It's a place where beautiful isn't enough of a word....

    I live in west central Scotland - not where that photo is...
  • Thanks Fairygirl! I've got some euonymous I've planted just on the other (garden) side of the post & rail which are doing well - I love them! I have a fair few in other places in the garden too, including two standards either side of the front door.

    I'm also planning on getting a choisya ternata sundance, so that's great. 

    I'll look into the ground cover plants you mention, fantastic, thank you!

  • FairygirlFairygirl Posts: 54,353

    Should have said - the garden looks great already kbgreen image

    I also should have asked you what your soil conditions etc are like. Most of the plants I mentioned like reasonable moisture - never an issue here. You might need to add a decent amount of manure and a mulch to retain moisture until plants are established.  Another useful plant is Hellebore. They're great at this time of year and into spring. I also have Pulsatillas (Pasqueflowers) which flower at Easter time. They're delightful little perennials and very easy. 

    It's a place where beautiful isn't enough of a word....

    I live in west central Scotland - not where that photo is...
  • Thanks Fairygirl - I can't claim much credit there, it was well established when we moved in! I've just planted a few things so far, and done lots of clearing; the previous owner wasn't very well and the garden had become rather overgrown. My last few months have mostly involved cutting back and weeding...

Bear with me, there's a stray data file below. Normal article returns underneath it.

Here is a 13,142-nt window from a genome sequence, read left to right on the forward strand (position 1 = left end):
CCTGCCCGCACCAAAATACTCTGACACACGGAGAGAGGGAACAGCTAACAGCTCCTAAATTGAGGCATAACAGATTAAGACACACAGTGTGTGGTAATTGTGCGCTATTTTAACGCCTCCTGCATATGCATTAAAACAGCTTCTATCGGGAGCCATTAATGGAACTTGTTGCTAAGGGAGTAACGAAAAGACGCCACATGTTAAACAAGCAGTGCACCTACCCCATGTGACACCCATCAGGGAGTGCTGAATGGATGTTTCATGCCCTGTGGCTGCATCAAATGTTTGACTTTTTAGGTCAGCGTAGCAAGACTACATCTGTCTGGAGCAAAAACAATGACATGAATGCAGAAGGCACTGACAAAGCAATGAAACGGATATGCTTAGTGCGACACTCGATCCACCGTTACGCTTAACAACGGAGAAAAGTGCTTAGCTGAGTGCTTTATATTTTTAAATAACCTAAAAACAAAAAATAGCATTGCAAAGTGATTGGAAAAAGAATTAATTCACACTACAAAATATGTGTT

I've put in some hellebores, funny you mention it - there were already quite a few in the garden in various places, although I've had to cut most of the leaves off and destroy them as they've got black spot (but hey, can see the flowers better now!) 

    Mulching is something I'm not familiar with - I don't have any 'homegrown' yet (the composters in situ aren't producing). I've bagged up loads of leaves from autumn but obviously they won't be ready for a while. Can I use something shop-bought until I have my own?  Or can I use my tree shavings I've got from having a tree stump ground?

    I've had to wait for the perennials to die back so I can cut them down and then weed around them properly to get some idea of what's what.

    As for the soil, still waiting to do my pH test (it's sitting in the kitchen!) but in terms of texture and moisture, it seems really good - not clay-y, relatively light but retains moisture well. 

    Sorry for the barrage of questions! It's such a beautiful garden (we viewed the house in summer and fell in love with it) and I don't want to be the one responsible for messing it up!

  • LizyannLizyann Posts: 35

    Can you please help me to choose the right plant for a large planter on a patio that is part shade and part sunny when we get some  I would like one that is evergreen and verigated if possible with a good perfume that is slow growing and hardy, is there such a one. I did have a Daphne adora aureomarginata in it but it has died this is after being in a pot transplanted into the garden and then into said planter. I am not fussed about colour, many thanks in antiscipation.